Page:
Regulators in the US are investigating what is believed to be the first-ever fatality involving autonomous driving, after a Tesla driver crashed while using the car’s Autopilot system.
The National Highway Traffic Safety Administration has started a preliminary evaluation of the May 7 incident in Florida, in which a Tesla Model S collided with a turning truck.
Driver Joshua Brown, 45, died of his injuries at the scene.
In a statement on its website, Tesla said the Model S’s Autopilot system was engaged when a [prime-mover and] trailer crossed the highway on which the vehicle was driving.
“Neither Autopilot nor the driver noticed the white side of the tractor trailer against a brightly lit sky, so the brake was not applied,” said the company. “The high ride height of the trailer, combined with its positioning across the road and the extremely rare circumstances of the impact caused the Model S to pass under the trailer, with the bottom of the trailer impacting the windshield of the Model S.
“Had the Model S impacted the front or rear of the trailer, even at high speed, its advanced crash safety system would likely have prevented serious injury as it has in numerous other similar incidents.”
Tesla was keen to stress that this was the first known fatality in 130 million miles [210 million kilometres] of activated Autopilot driving, comparing it with the fatality every 94 million miles among all vehicles in the US.
The electric-car brand also emphasised that its Autopilot technology is switched off by default, and that drivers activating the system are advised it is an assist feature and to always keep hands on the steering wheel as they “need to maintain control and responsibility for your vehicle” while using it.
Tesla maintains the technology, when combined with driver “oversight”, is statistically safer compared with manual driving. The fatality, however, is still a major setback for autonomous-driving technology, which is currently being assessed by regulators around the world – including in Australia – to establish safety guidelines for its widespread use.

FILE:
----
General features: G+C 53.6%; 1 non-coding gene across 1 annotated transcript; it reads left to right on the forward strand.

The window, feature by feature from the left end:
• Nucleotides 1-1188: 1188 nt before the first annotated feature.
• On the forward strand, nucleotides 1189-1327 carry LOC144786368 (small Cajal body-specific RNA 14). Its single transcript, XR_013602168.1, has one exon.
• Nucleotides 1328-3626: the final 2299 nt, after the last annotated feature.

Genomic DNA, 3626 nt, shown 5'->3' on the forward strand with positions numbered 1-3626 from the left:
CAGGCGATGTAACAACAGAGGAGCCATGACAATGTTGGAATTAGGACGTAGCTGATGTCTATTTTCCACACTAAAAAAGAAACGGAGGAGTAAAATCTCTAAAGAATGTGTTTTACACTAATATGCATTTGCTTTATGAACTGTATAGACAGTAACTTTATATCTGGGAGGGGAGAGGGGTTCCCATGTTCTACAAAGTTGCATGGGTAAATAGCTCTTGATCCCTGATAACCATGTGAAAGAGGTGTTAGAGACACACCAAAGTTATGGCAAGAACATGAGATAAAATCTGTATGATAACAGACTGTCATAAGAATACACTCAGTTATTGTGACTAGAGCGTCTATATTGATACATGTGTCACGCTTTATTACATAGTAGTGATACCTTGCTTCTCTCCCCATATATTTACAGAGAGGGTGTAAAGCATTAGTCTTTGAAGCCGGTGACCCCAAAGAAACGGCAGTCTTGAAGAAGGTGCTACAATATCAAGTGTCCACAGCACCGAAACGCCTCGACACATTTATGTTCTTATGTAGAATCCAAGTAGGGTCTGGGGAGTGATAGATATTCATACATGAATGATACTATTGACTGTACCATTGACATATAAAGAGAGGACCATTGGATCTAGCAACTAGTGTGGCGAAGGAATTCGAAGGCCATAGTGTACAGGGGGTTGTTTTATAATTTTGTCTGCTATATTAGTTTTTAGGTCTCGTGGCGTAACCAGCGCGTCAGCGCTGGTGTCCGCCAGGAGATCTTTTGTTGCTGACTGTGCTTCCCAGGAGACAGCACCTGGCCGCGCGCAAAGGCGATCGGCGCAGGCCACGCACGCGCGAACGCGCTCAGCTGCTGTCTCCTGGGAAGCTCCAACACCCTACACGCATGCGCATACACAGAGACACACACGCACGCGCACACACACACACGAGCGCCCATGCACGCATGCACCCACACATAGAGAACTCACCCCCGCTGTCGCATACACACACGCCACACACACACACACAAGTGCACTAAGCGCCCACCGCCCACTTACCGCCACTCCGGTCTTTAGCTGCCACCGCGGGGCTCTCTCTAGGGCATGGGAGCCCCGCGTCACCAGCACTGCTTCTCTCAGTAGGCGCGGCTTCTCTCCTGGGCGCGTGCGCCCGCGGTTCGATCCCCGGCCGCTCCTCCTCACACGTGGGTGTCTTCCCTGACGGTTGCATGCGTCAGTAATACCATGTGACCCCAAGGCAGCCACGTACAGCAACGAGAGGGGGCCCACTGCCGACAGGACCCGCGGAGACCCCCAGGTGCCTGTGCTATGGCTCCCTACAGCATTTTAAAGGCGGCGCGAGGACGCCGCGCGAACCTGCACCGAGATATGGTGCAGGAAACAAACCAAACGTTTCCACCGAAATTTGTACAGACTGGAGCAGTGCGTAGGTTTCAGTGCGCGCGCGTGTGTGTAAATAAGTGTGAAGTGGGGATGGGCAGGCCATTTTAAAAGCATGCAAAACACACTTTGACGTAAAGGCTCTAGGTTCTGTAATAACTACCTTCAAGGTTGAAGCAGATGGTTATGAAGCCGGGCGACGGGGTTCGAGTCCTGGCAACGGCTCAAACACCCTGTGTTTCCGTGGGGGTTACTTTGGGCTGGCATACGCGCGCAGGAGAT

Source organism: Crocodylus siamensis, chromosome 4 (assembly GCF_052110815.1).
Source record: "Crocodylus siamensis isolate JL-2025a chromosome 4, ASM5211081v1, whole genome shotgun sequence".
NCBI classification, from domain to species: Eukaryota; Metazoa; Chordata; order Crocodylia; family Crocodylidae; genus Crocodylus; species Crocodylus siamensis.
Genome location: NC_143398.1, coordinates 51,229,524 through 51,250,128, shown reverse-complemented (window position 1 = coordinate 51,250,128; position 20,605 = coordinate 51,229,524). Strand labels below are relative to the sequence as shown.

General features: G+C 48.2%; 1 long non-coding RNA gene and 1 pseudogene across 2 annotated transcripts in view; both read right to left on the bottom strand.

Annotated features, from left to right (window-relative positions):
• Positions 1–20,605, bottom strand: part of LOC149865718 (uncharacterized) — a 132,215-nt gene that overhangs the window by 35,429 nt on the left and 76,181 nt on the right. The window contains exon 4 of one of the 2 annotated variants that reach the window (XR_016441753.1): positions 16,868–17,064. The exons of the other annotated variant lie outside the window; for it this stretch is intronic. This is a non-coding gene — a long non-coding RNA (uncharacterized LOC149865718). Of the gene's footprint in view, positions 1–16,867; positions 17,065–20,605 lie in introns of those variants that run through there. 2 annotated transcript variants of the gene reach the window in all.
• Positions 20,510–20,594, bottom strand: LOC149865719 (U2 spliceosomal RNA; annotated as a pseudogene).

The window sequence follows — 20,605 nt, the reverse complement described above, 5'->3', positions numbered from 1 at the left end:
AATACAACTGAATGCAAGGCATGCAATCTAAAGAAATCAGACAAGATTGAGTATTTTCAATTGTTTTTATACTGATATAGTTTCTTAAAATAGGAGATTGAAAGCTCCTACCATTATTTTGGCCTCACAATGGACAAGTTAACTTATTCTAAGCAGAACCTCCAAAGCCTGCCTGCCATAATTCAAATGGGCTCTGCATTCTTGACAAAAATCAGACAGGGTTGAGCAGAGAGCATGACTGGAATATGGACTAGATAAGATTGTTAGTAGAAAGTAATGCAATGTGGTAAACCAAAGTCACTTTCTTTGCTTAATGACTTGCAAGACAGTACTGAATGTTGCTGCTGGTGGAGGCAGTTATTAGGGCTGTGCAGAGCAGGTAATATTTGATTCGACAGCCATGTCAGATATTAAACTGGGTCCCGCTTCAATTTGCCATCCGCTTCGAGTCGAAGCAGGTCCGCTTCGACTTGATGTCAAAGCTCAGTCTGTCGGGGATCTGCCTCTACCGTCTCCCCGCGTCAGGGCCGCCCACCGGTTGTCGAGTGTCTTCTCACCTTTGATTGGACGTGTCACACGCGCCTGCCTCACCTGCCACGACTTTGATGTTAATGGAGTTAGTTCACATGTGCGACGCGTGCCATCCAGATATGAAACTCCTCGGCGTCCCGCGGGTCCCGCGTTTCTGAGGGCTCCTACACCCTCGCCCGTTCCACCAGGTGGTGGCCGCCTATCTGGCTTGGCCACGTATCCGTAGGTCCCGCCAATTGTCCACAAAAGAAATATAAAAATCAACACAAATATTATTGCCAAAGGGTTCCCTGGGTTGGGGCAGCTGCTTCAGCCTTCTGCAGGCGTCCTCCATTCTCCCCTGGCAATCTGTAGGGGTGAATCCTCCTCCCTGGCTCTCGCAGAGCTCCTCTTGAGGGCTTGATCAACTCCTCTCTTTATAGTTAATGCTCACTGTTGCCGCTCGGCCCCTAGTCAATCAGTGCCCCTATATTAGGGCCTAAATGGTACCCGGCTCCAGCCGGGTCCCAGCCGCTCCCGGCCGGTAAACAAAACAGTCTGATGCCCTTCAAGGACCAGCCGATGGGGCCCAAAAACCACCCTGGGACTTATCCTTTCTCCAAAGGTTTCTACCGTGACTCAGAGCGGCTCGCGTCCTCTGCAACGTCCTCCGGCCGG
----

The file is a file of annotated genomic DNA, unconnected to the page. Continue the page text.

Volvo, one of the other car manufacturers investing heavily in autonomous driving systems, said in 2015 that it would assume responsibility for any of its vehicles being driven in such an auto mode.
In a statement, the National Highway Traffic Safety Administration (NHTSA) – whose investigation ultimately covers about 25,000 Tesla models – said: “The opening of the preliminary evaluation should not be construed as a finding that the Office of Defects Investigation believes there is either a presence or absence of a defect in the subject vehicles.”
In Australia the Model S is sold complete with the Autopilot system, which can steer the vehicle in its lane, change lanes if the indicator is selected, and manage speed with its advanced cruise control. It’s also designed to steer and brake to help avoid potential front or side collisions.
Tesla Australia spokesman Heath Walker said he wasn’t aware of any incidents in this country involving the Model S's autonomous-driving technology.
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